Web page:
The Impossible Library: the new Campo attraction
By: Byron Croft
For The Alpine Sun
Last Saturday marked the official opening of the Southwest Railway Library, n Campo, CA, with a ribbon-cutting ceremony and a celebratory ride upon a vintage train down a portion of the San Diego - Arizona railway.
After leading quite a transient life, the Southwest Railway Library, managed by Bruce Semelsberger, now has a home, permanently located in Campo, CA, about 50 miles east of downtown San Diego. The project is a long time in the making, originally started in 1963 by the Railway Historical Society of San Diego (RHHSD). The RHHSD intended to preserve a large collection of historical records, documents, photographs, and artifacts collected by the late Richard V. Dodge, who wrote a book, Rails of the Silvergate, on the history of San Diego’s “Electric Railway”. The size of the original collection has now been multiplied several times by private and public donations.
After several relocations and setbacks, the history of the “Impossible Railroad”, is now available for viewing by the public, thanks to the tireless efforts of numerous volunteers, fundraisers, and private grants, most notably from money raised by the Pacific Southwest Railway Museum, Roy Pickering, and the Arnold Hunsburger Foundation, in memory of Arn and Charlie Coval.
Constructed from government surplus supplies, a portable office, and joined to four “high-cube” storage containers, the library was built for an astonishing sub- 60 thousand dollars. With the completion of construction, thousands of historical records, artifacts, and photographs going back to before the turn of the 20th century, now have a protected environment to allow for preservation and continued cataloguing of the history of San Diego’s railways.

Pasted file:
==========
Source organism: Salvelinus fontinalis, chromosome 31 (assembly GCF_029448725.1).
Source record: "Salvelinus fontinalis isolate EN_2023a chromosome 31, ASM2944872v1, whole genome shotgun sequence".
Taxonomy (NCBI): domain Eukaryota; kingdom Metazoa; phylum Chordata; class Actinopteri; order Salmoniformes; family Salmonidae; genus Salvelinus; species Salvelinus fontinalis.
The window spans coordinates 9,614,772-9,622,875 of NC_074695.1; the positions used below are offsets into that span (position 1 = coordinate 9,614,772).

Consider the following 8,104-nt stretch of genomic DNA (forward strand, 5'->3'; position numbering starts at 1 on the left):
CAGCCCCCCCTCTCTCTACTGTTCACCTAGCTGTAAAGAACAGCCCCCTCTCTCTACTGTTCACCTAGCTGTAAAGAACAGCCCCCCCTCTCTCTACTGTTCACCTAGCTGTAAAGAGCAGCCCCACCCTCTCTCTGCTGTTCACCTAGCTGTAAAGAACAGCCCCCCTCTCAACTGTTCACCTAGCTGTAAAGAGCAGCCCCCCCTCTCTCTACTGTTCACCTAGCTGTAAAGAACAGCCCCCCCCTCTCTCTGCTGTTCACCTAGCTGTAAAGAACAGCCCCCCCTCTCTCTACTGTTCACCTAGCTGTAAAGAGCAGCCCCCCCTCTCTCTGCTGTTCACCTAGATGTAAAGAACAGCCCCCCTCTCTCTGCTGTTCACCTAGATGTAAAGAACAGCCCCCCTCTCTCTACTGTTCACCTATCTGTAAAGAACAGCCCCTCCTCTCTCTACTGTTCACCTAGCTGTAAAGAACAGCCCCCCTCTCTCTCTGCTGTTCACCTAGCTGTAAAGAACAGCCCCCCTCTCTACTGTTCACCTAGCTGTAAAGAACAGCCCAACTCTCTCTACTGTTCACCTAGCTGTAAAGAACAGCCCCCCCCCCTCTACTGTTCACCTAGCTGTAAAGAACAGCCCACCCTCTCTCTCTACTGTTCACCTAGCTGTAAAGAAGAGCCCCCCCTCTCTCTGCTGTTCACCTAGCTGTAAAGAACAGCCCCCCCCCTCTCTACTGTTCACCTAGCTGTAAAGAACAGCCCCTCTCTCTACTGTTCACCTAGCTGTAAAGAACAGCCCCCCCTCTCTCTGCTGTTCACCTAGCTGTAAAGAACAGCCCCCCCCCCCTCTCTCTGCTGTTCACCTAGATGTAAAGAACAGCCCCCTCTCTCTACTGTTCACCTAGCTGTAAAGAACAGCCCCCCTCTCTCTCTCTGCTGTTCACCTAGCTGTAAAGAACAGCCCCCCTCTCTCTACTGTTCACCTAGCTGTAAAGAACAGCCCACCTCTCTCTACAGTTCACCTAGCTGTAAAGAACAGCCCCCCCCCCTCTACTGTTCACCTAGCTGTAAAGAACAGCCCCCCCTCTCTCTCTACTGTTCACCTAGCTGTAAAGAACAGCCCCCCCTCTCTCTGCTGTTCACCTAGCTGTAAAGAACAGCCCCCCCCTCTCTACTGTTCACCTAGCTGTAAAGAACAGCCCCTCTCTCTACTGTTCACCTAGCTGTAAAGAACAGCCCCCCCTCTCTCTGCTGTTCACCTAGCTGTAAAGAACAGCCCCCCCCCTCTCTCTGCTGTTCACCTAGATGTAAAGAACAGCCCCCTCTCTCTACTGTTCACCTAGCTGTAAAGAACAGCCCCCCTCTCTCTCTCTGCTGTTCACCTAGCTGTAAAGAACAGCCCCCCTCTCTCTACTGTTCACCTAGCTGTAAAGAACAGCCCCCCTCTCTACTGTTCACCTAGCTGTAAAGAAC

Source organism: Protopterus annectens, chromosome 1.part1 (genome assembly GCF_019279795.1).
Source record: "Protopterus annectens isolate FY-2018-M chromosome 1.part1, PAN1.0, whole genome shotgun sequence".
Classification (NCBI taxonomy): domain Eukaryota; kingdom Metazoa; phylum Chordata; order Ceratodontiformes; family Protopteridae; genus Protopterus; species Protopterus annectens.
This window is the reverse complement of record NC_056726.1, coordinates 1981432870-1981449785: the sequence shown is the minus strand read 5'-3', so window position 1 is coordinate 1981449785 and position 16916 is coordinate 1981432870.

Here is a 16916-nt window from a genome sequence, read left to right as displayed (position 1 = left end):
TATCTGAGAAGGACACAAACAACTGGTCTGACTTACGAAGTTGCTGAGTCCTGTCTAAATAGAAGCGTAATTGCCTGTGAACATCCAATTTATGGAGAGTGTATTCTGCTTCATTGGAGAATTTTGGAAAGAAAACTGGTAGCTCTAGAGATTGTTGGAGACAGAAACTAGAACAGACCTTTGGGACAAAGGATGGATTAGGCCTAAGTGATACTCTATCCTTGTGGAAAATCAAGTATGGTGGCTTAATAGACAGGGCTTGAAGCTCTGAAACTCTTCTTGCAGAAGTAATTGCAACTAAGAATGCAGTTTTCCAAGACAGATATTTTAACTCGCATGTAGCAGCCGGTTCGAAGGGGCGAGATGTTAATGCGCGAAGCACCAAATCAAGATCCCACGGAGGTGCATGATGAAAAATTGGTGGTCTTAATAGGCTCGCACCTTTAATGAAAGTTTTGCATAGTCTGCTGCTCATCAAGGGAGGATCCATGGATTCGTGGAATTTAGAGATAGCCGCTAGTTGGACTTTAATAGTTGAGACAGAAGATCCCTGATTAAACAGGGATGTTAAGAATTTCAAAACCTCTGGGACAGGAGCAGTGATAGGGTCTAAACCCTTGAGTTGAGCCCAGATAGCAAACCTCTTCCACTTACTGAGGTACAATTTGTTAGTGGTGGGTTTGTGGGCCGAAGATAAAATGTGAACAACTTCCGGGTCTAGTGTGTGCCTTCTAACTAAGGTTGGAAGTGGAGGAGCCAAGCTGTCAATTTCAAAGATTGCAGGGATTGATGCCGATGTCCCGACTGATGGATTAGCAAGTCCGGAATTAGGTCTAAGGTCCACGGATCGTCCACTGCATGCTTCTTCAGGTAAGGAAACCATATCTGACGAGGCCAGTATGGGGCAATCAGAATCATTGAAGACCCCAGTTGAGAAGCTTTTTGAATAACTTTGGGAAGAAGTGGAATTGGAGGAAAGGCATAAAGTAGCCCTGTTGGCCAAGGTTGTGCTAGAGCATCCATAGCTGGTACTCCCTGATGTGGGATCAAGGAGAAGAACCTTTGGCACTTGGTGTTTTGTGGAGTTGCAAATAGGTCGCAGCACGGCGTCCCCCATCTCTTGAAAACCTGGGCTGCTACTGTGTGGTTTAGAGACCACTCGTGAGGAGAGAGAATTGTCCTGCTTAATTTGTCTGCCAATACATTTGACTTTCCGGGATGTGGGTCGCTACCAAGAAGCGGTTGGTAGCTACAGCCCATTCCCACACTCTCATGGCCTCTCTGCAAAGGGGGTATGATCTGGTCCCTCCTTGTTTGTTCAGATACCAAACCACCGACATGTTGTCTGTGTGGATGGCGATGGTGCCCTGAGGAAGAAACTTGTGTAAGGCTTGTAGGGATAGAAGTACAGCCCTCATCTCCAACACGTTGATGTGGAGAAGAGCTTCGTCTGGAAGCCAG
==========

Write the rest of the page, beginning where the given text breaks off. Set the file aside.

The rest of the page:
The San Diego and Arizona railroad was dubbed the “Impossible Railroad” due to the varied rugged terrain, deep canyons, boulders, and the harsh desert climate that persists throughout the East San Diego County and Arizona deserts. At the turn of the 20th century, it was an imperative priority to establish the then small port town of San Diego, to El Centro, and to Arizona beyond.
The construction of the “Impossible Railroad” required numerous tunnels, trestle bridges, and countless lengths of iron railway through the most unforgiving of terrains and temperatures, but was finally completed in 1919, establishing a vital link to supplies from Los Angeles, via San Diego, and passing through the Campo junctions.
The Library now sits on the property of the Pacific Southwest Railway Museum (PSRM) grounds, “a non-profit educational organization dedicated to the preservation and interpretation of railroads as they existed in the Pacific Southwest”. Visitors are treated to an array of vintage and period-restored rail cars, locomotives, and cabooses, many of which are still operating and carry visitors down portions of the original San Diego Arizona line.
Diana Hyatt, president of the Pacific Southwest Railway Museum, explains “Both the library and the museum are efforts of an entirely volunteer staff who are dedicated to preserving the history of something that was vital to the creation of San Diego as we know it.”
Anyone interested in trains or the history of how San Diego, Alpine, and Campo all came to be, will, undoubtedly, benefit from a visit to the railway’s museum. Train Conductor Glen Rogers perhaps sums it up best “It’s so much fun! Everyone should ride one of these [trains] at least once - maybe more than that.”
Visitors to the museum, in addition to seeing the library by appointment, can ride on a restored historic train. The railway museum also offers special rides in the locomotives, allows visitors to operate the train, and maintains a federally-sanctioned training program where one can become certified to operate and work on our nation’s railways.